Senior Health: What’s Faith Got to do With It?

For the past three years, I’ve been the full-time chaplain at Covenant Shores Retirement Community in suburban Seattle. Three decades as a local church pastor prepared me for the best ministry assignment I’ve ever had. Going to the office is like being on vacation.

CRC chaplain Greg Asimakoupoulos has a fondness for Hawaiian shirts and the word "aloha."

CRC chaplain Greg Asimakoupoulos has a fondness for Hawaiian shirts and the word “aloha.”

But that’s not why I wear Hawaiian shirts to work. Rather, I enjoy saying as I encounter residents on campus, “I bring you God’s, ‘Aloha!’” I love that South Pacific expression. If you’ve spent time in The Islands, you know it means hello, goodbye, peace and love.

The ancient Hebrews had a word similar to “aloha.” Shalom not only means peace, it also suggests wholeness, balance and integrity. Some refer to this desired state of being as “wellness.” And among the aging population where I am privileged to minister, wellness is consistently personified.

William Danforth, who founded the Ralston Purina Company in the late 1800s, saw a correspondence between faith and wellness. Danforth was struck by the description of Jesus’ holistic development as recorded in Luke 2:52. “And Jesus increased in wisdom and stature, and in favor with God and with people.” The business executive called the four elements of a faith-based life “four square living.” He created a checkerboard logo for his product line to symbolize what he believed to be the key to a healthy life. On the campus where I serve, I see these four elements of wellness lived out in spades.
Intellectual curiosity cultivates a desire to live. In a setting where 90th birthday parties are no big deal, mind-stretching opportunities are. I am impressed by those who are actively involved in book clubs and film discussion groups. Recently, more than 100 of our residents read through the entire Bible in a year. Healthy oldsters keep learning.

Physical exercise mitigates against the consequences of aging. Stretching one’s mind isn’t enough to maintain a balanced life. Physical stretching, weight training and balance exercises are also important. Scripture teaches that the body is the temple of the Holy Spirit. Such a sacred edifice deserves upkeep and refurbishment. I am impressed with the disciplined regimen of seniors on a treadmill, clocking miles on an exercise bike or walking laps.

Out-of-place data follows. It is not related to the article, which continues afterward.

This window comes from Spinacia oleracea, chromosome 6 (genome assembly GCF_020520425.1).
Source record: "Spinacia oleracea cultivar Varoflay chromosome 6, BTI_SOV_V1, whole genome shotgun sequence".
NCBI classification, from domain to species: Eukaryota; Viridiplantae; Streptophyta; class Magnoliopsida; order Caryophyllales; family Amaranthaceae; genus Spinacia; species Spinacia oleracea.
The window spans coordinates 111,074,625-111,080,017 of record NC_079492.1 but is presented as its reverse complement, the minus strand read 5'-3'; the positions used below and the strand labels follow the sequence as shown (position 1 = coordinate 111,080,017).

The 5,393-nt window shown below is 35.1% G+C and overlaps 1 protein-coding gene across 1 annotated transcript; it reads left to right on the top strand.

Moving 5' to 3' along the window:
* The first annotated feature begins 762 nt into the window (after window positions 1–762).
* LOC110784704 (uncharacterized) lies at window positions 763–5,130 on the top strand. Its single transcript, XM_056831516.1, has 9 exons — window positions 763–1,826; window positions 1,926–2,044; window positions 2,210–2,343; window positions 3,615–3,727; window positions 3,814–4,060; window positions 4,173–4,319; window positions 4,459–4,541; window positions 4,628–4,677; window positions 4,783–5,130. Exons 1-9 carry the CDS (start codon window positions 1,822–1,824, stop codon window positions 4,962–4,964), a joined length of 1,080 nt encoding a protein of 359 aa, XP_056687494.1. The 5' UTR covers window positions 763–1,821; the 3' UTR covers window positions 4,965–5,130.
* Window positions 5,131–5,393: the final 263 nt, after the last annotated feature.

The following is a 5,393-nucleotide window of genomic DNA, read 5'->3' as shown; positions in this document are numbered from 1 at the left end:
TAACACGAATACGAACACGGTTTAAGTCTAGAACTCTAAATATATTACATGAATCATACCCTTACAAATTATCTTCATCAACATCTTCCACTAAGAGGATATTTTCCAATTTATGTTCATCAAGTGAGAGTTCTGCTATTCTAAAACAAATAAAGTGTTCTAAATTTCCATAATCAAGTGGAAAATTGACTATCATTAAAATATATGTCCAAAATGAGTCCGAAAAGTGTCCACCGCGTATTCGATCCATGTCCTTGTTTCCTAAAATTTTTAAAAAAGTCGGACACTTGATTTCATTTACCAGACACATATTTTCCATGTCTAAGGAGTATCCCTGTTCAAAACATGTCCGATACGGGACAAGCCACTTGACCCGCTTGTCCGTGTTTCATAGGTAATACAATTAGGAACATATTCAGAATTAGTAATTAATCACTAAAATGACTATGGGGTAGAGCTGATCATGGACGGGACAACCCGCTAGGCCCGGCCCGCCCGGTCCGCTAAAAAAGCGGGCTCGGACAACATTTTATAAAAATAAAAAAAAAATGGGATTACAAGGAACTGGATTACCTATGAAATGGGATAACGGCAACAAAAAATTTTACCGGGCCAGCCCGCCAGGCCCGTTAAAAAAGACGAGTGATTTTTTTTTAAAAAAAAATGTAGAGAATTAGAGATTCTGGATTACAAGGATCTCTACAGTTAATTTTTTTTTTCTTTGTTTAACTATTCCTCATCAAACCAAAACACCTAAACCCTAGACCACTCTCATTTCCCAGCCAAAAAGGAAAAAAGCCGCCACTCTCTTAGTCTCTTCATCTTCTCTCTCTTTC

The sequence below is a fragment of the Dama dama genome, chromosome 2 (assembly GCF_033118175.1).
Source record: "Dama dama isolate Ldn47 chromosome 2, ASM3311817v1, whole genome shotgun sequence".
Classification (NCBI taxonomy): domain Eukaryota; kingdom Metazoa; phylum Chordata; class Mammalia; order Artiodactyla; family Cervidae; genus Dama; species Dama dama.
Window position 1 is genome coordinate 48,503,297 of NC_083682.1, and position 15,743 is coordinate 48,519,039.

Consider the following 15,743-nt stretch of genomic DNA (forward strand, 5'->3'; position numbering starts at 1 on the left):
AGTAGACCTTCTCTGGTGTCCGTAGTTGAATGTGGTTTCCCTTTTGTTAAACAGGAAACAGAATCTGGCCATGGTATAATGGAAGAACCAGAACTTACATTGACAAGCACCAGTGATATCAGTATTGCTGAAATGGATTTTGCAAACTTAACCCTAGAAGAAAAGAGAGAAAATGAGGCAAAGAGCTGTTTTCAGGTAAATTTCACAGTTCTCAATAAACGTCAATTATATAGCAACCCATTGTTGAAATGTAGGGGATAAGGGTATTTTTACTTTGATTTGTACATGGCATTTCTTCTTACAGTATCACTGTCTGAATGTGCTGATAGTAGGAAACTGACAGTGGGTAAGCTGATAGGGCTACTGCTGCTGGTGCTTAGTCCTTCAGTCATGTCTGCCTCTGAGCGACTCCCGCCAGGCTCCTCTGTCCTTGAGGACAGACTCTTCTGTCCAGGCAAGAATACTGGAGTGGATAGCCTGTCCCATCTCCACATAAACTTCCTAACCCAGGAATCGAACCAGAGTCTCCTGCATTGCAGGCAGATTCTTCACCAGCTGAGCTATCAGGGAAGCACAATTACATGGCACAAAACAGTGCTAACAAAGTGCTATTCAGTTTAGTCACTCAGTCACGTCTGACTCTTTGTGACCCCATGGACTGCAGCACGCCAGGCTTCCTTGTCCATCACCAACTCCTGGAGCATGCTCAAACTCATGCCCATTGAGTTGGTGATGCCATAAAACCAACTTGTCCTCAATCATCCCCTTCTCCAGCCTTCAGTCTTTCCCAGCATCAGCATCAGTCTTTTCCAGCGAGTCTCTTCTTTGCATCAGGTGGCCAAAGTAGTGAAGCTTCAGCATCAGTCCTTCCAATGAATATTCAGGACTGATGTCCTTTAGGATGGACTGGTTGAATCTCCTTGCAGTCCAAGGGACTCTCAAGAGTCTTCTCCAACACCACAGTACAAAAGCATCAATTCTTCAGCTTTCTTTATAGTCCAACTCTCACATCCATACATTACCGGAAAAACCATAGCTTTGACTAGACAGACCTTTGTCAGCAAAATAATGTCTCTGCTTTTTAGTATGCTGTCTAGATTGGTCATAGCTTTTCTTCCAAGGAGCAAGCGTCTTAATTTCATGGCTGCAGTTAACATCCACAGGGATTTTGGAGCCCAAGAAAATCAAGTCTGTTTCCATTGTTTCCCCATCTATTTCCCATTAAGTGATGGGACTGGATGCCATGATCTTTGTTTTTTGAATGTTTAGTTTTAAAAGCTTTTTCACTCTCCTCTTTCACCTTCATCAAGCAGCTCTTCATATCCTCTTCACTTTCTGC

Spiritual expression expands the windshield of one’s worldview. The essence of a healthy balanced life is rooted in the soil of the soul. On a campus like ours, residents attend 20 different congregations in Greater Seattle. Faith is foundational to a meaningful life (and death). I’ve watched countless residents conclude their earthly journey without fear or regrets. A personal relationship with their creator equates to an assurance of eternal life.

Relational involvement reduces the alienation of loneliness. Statistics indicate that people who conclude their lives in a retirement community live some 10 years longer than those who live alone. In Genesis we read, “It is not good for man to live alone!” The rest of the Bible illustrates the importance of community. I’ve witnessed it first hand. Wellness is a product of connection and healthy people want to stay connected with others, even when their faith, values and opinions collide.


An Exercise of Wellness

I have come to see that wellness is much more than being fit.
A healthy body needs a healthy soul.
While dieting and exercise can do a body good,
a person really needs a higher goal.

It’s great to run a marathon or jog five times a week,
but running after peace has merit, too.
And while walking before supper can burn dreaded calories,
a daily walk with God is good for you.

To bend and flex has merit. So, we strive to stay in shape.
As we age we must maintain agility.
But God also wants to stretch us to expand our usefulness.
It’s His will that we become all we can be.

Yes, our bodies are a temple that deserve refurbishment
lest (through disrepair) they start to fall apart.
But a temple’s just a building if it’s just an empty shell.
So let’s exercise our souls and guard our hearts.
By Greg Asimakoupoulos

 

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About the Author

Greg Asimakoupoulos is a chaplain at Covenant Shores in Mercer Island, Washington, In addition to being an ordained Covenant minister, he is a freelance writer and newspaper columnist. He and his wife, Wendy, have three daughters.

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